- Global Toronto News Hour TV coverage: “Play Me, I’m Yours”, July 5, 2012   


My first passion as an artist was to create works reflecting the amazing beauty that surrounded me as I grew up in my native Costa Rica.  Eventually I realized that not everyone sees the world as I do, or truly appreciates what they see.  Too many take the beauty around them for granted.  Worse, too few are conscious of its fragility and how humans threaten it further by carelessness or intentional destruction.

Today, the main objectives of my work are to highlight the essential yet fragile beauty of our world, to capture and preserve that beauty as I see and interpret it, and hopefully to help others appreciate it through my eyes.  I strive to create work that is evocative and inviting.  Unlike artists whose work is intended to challenge or provoke their audiences intellectually, I seek to stimulate mine emotionally.

My body of work as a painter, sculptor and multi-media artist is eclectic.  My subjects and style reflect my hispanic roots in Costa Rica as well as the multicultural environment of my adopted Canadian home.  Much of my art is neither purely abstract nor entirely realistic but a blend of the two, in varying degrees, expressing my personal impressions and interpretations of the subjects.  In addition, I constantly work to stretch my creative limits by exploring new subjects, working with different media and developing new techniques.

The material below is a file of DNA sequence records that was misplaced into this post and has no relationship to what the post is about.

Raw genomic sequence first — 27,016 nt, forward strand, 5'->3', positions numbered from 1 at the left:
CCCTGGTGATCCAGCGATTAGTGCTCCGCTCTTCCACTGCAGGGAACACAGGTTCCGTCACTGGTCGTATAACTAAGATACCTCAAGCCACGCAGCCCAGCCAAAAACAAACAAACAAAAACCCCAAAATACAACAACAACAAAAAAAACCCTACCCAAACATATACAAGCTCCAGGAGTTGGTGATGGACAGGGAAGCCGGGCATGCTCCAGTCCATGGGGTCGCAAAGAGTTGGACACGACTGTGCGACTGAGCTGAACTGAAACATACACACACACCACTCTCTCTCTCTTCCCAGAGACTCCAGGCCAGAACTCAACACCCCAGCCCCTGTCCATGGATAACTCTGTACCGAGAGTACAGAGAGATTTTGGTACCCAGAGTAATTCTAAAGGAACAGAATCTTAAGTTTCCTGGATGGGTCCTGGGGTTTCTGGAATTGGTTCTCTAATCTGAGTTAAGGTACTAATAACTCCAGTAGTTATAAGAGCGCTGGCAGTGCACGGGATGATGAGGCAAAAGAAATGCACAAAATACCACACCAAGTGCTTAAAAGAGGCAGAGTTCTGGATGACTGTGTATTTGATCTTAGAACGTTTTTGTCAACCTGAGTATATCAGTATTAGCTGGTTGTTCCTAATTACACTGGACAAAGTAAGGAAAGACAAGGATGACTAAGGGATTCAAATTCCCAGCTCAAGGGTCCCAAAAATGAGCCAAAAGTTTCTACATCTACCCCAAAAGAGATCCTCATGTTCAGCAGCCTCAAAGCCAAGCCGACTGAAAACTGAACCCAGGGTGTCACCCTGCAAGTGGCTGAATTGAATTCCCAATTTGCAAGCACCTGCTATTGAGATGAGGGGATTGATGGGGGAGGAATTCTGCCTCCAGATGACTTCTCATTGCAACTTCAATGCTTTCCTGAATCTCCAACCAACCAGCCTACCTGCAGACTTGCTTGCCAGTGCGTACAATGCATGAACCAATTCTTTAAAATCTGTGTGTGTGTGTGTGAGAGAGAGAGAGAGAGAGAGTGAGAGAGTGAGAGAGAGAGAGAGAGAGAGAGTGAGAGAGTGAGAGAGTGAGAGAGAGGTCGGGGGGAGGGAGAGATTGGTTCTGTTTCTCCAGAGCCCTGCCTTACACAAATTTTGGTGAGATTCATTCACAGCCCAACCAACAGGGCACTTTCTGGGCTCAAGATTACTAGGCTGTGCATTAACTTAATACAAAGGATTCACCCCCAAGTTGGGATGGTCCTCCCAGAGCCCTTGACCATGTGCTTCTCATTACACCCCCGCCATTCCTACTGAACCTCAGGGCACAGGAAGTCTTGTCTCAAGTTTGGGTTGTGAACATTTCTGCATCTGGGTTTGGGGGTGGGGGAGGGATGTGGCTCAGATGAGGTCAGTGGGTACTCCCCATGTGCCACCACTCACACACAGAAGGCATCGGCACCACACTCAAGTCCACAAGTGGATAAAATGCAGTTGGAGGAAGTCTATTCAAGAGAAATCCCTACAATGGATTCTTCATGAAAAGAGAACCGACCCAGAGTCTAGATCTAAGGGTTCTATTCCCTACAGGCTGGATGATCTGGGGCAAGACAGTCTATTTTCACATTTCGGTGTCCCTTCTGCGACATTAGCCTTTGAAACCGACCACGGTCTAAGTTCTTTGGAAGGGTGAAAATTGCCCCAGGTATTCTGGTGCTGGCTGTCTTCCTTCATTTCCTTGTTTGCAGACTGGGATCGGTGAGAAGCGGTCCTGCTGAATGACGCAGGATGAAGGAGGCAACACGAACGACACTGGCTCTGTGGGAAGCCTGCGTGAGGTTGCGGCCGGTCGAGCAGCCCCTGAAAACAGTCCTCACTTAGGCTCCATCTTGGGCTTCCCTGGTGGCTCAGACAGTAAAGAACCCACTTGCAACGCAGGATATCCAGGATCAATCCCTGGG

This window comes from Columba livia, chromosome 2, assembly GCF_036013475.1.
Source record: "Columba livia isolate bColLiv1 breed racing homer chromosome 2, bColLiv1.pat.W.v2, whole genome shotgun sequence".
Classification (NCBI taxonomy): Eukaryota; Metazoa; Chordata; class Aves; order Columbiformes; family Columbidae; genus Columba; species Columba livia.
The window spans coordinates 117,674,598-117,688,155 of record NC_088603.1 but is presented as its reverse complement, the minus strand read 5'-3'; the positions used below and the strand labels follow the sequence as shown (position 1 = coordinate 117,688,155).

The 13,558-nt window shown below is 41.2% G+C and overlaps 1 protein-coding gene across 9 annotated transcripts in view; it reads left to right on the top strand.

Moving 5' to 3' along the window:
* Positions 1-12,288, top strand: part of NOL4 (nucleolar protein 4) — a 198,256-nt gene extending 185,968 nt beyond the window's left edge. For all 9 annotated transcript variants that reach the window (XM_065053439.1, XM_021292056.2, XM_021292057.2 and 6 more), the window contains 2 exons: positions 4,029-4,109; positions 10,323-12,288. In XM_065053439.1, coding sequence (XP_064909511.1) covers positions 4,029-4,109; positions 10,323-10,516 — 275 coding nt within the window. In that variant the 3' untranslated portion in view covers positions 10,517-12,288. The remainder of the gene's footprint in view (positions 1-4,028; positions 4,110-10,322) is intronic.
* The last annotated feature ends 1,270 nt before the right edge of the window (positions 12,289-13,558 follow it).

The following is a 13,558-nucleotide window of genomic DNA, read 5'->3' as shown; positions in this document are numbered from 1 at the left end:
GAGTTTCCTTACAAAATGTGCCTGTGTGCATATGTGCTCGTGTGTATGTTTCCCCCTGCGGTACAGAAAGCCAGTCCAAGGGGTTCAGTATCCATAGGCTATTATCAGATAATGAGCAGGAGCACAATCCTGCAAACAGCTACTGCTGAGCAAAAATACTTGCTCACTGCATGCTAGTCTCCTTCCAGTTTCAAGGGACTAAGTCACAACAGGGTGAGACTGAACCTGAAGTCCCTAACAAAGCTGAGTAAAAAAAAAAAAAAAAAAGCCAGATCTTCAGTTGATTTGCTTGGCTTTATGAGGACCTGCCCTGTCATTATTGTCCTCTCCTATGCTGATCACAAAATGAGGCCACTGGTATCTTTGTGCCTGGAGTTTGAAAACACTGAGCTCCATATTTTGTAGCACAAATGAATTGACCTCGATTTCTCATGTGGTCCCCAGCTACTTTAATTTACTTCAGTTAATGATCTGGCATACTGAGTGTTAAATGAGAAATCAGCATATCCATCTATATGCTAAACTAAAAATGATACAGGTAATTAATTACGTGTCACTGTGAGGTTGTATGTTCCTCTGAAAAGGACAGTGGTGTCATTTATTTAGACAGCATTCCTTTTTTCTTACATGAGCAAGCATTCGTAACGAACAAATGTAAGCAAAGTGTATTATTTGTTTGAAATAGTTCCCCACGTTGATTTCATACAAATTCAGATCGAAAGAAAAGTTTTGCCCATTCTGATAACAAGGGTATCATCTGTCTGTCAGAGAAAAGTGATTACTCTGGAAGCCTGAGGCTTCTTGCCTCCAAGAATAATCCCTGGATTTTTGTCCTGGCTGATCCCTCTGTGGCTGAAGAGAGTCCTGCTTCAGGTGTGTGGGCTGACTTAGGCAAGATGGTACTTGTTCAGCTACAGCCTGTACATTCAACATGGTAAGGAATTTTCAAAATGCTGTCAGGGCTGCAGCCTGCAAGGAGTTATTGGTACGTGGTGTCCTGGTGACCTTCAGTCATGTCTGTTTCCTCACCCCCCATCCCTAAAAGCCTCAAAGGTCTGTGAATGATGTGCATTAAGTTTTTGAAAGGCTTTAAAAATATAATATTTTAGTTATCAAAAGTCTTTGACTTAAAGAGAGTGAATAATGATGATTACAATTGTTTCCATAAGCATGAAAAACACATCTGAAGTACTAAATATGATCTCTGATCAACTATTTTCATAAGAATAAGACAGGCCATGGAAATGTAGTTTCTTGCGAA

Unifying themes of my work are my passion for beauty, my awe of nature and my concerns that the beauty in nature is being threatened, that too many species are endangered and precious resources are being depleted.  These themes are reflected in my paintings, such as recent series titled “Potpourri” and “Giants of the Deep”, and also in my sculptures.  My marble sculptures are carved from Italian Carrara panels that previously formed the facade of Toronto skyscraper First Canadian Place.  Through that material, I pay respect to the traditional medium of the great master sculptors in history, without further depleting our resources.

Both in my sculptures and in my paintings, I deliberately choose durable media that contrast directly with the fragility or vulnerability of my subjects.

Strong colors dominate my paintings.  I use the vibrant palette of tropical nature.  It has been said that music is the language of the soul, and that color is music for the eyes.  My brushes are the instruments of my music.

Composition, texture and the use of multi-media elements help to distinguish my work from that of other artists working in acrylic and resin.  However, the greatest distinction is made possible by a special technique I developed to blend and apply acrylic and resin simultaneously.  This makes execution of the work considerably more challenging, but adds depth and intensity of color.  Most of all, it allows me to create effects that are not possible when resin is applied on top of acrylic paint.  Taken together, the large format of the paintings, their strong colors, varied texture and durability make them appealing to the eye, and inviting even to touch.